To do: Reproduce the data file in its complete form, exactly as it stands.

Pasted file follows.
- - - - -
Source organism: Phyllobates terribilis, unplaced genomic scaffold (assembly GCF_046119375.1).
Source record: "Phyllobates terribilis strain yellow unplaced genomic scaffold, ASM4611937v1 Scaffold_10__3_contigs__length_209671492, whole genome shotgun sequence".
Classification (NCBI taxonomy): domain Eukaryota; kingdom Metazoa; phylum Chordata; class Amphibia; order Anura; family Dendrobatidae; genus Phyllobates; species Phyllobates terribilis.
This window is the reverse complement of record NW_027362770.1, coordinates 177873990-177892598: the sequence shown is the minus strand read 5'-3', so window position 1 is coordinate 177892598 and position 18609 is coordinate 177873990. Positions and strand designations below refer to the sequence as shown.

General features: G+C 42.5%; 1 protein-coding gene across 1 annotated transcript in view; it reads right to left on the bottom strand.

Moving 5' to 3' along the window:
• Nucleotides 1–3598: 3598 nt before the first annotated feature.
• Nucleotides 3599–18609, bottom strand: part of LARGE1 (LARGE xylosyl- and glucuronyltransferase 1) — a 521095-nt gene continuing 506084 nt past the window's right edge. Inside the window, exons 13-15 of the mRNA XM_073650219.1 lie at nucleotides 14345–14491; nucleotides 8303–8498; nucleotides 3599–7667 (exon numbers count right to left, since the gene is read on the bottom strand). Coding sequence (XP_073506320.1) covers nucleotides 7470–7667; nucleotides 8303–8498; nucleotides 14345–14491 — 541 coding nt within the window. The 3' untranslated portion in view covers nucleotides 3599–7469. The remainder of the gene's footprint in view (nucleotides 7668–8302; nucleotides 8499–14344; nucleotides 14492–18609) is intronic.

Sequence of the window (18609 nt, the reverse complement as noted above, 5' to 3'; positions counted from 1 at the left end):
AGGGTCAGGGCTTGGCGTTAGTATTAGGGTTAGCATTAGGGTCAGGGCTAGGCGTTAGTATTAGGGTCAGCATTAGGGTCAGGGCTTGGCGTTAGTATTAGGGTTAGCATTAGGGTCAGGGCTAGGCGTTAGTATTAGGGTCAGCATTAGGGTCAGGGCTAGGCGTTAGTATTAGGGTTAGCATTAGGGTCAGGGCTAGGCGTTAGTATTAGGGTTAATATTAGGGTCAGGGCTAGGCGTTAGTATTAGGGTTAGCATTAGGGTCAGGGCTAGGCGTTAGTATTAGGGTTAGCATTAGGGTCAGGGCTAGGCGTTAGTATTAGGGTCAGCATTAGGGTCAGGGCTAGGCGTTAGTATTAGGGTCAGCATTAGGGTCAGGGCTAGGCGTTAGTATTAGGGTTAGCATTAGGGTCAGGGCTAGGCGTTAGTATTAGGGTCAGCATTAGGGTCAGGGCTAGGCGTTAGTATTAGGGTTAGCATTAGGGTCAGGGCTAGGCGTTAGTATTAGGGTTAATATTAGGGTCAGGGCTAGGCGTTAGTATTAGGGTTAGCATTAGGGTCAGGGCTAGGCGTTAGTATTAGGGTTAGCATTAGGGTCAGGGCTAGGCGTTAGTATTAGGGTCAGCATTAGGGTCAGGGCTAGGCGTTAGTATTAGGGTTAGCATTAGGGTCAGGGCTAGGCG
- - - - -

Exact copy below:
Source organism: Phyllobates terribilis, unplaced genomic scaffold (assembly GCF_046119375.1).
Source record: "Phyllobates terribilis strain yellow unplaced genomic scaffold, ASM4611937v1 Scaffold_10__3_contigs__length_209671492, whole genome shotgun sequence".
Classification (NCBI taxonomy): domain Eukaryota; kingdom Metazoa; phylum Chordata; class Amphibia; order Anura; family Dendrobatidae; genus Phyllobates; species Phyllobates terribilis.
This window is the reverse complement of record NW_027362770.1, coordinates 177873990-177892598: the sequence shown is the minus strand read 5'-3', so window position 1 is coordinate 177892598 and position 18609 is coordinate 177873990. Positions and strand designations below refer to the sequence as shown.

General features: G+C 42.5%; 1 protein-coding gene across 1 annotated transcript in view; it reads right to left on the bottom strand.

Moving 5' to 3' along the window:
• Nucleotides 1–3598: 3598 nt before the first annotated feature.
• Nucleotides 3599–18609, bottom strand: part of LARGE1 (LARGE xylosyl- and glucuronyltransferase 1) — a 521095-nt gene continuing 506084 nt past the window's right edge. Inside the window, exons 13-15 of the mRNA XM_073650219.1 lie at nucleotides 14345–14491; nucleotides 8303–8498; nucleotides 3599–7667 (exon numbers count right to left, since the gene is read on the bottom strand). Coding sequence (XP_073506320.1) covers nucleotides 7470–7667; nucleotides 8303–8498; nucleotides 14345–14491 — 541 coding nt within the window. The 3' untranslated portion in view covers nucleotides 3599–7469. The remainder of the gene's footprint in view (nucleotides 7668–8302; nucleotides 8499–14344; nucleotides 14492–18609) is intronic.

Sequence of the window (18609 nt, the reverse complement as noted above, 5' to 3'; positions counted from 1 at the left end):
AGGGTCAGGGCTTGGCGTTAGTATTAGGGTTAGCATTAGGGTCAGGGCTAGGCGTTAGTATTAGGGTCAGCATTAGGGTCAGGGCTTGGCGTTAGTATTAGGGTTAGCATTAGGGTCAGGGCTAGGCGTTAGTATTAGGGTCAGCATTAGGGTCAGGGCTAGGCGTTAGTATTAGGGTTAGCATTAGGGTCAGGGCTAGGCGTTAGTATTAGGGTTAATATTAGGGTCAGGGCTAGGCGTTAGTATTAGGGTTAGCATTAGGGTCAGGGCTAGGCGTTAGTATTAGGGTTAGCATTAGGGTCAGGGCTAGGCGTTAGTATTAGGGTCAGCATTAGGGTCAGGGCTAGGCGTTAGTATTAGGGTCAGCATTAGGGTCAGGGCTAGGCGTTAGTATTAGGGTTAGCATTAGGGTCAGGGCTAGGCGTTAGTATTAGGGTCAGCATTAGGGTCAGGGCTAGGCGTTAGTATTAGGGTTAGCATTAGGGTCAGGGCTAGGCGTTAGTATTAGGGTTAATATTAGGGTCAGGGCTAGGCGTTAGTATTAGGGTTAGCATTAGGGTCAGGGCTAGGCGTTAGTATTAGGGTTAGCATTAGGGTCAGGGCTAGGCGTTAGTATTAGGGTCAGCATTAGGGTCAGGGCTAGGCGTTAGTATTAGGGTTAGCATTAGGGTCAGGGCTAGGCG